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Every Russian would like to hear answers to the questions posed by the events in Beslan.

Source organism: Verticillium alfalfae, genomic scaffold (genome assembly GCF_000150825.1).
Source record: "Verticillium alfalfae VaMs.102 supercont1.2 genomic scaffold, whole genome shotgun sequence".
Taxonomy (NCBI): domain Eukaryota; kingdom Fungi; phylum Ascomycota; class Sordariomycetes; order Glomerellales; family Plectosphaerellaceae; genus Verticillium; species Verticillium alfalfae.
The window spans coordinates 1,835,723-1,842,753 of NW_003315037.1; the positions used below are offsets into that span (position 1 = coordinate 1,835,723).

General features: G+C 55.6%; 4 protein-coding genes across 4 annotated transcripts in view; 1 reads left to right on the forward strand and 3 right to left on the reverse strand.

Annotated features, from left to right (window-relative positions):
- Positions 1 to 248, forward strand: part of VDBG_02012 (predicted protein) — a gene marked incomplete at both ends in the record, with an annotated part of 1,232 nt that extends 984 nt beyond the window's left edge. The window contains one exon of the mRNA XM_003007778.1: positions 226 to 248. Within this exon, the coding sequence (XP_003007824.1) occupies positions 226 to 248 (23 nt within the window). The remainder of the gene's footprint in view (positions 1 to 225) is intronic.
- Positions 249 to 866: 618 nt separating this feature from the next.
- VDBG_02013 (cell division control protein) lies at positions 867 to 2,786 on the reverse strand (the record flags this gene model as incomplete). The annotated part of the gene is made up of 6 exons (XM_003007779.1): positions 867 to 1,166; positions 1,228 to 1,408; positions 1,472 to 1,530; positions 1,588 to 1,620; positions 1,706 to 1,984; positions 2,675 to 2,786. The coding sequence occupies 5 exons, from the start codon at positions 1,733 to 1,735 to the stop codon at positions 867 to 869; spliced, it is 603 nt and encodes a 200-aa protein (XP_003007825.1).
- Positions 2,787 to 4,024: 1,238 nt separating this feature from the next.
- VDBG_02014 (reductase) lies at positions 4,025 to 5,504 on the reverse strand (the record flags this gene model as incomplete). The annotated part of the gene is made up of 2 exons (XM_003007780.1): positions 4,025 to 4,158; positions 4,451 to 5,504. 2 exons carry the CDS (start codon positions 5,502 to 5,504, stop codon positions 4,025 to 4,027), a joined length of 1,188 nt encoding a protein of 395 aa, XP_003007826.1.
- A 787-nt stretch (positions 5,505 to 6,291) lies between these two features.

Who organised this horrifying terrorist attack? What objectives were they pursuing? Could it have been averted? And most importantly, can Russia in its current position protect itself from terror? In his address to the nation the day after the shocking end to the Beslan hostage-taking, Vladimir Putin admitted that the Russian leadership had underestimated "the difficulty and danger of the processes" taking place in Russia and the entire world and had failed to react to them appropriately. Some people, he continued, want to tear a "juicy part" off Russia, and others seek to help them. There are forces, the president believes, who think that Russia, as one of the world's largest nuclear powers, still poses a threat and terror is the best instrument to weaken it. The president did not rule it out that those who organised this dreadful crime sought to spark a feud in the North Caucasus. The majority of Russian political scientists and experts agree with the president. In their opinion, the manner and target of the recent terrorist attacks leave no doubt that they were co-ordinated and that Russia is now seen as a weak chain that can be shattered. In particular, Colonel General Leonid Ivashov, vice president of the Academy of Geopolitical Problems, thinks that the Beslan terrorist attack is part of a plan to undermine Russia's positions in the North Caucasus and eventually drive it out of this region. Any negative trends will be used in this far from calm enclave for this purpose. The issue concerns separatist tendencies in Chechnya and conflicts between different federation members in the North Caucasus, which could now flare up. Nobody knows when the next wave of terrorist attacks will follow, believing that they can be expected at any moment. The problem is that although state institutions and special services have spoken at great length about terrorism and international terrorism, in particular, most of their experience came against Chechen separatism ignoring its possible transformation. One of the most important tasks now is to understand what Russia is faced with in the North Caucasus and who stands behind it. There is no other way to prevent terrorist attacks. In particular, General Ivashov said that the think tank he represents argues that Dagestan may become the next terrorist target in the terrorists' plans in a bid to destabilise the North Caucasus. Can Russia stop this? Does it have the capabilities to prevent ethnic conflicts, and, correspondingly, conflicts between federation members? General Ivashov is rather inclined to answer positively, if the issue is approached professionally and there is the political will. He agrees that a common system of interaction between all the military and law enforcement structures should be formed to this end, as the president suggests. But then, the security services should be reinforced and their analytical centres should work more effectively. Finally, an appropriate federal strategy should be drafted for the North Caucasus, as it is the most vulnerable target in the Russian Federation. In this context, the scale of army's role in the fight against the terrorists inside the country should also be reviewed. According to General Ivashov, the main mistake of the Russian leadership was the vast use of the army in the first and second Chechen campaigns. The army could not solve the problems of Chechnya as part of the Russian Federation due to its own specific character. The large-scale operations that the army is supposed to carry out should never be conducted inside the country. Terrorism should be countered by special subdivisions of the relevant power structures, which should have a common management system and which would not "lower themselves to simple mopping up operations." The army should combat terrorists onthe distant and close approaches to Russia. As for possible anti-terrorist co-operation between Russia and NATO, the Russian expert opined that interaction would only be genuinely effective when the partners were guided by the same standards. The Russian expert believes it is unacceptable that official documents of Russia's partners, the EU and the US, classify terrorists as "rebels", and takes the view that Moscow should always raise the issue that any, even symbolic support for terrorists should be seen as an unfriendly act of complicity. And finally, considering how serious the threat is, it has long been necessary to give a legal definition to the term "terrorism" at the highest international level.
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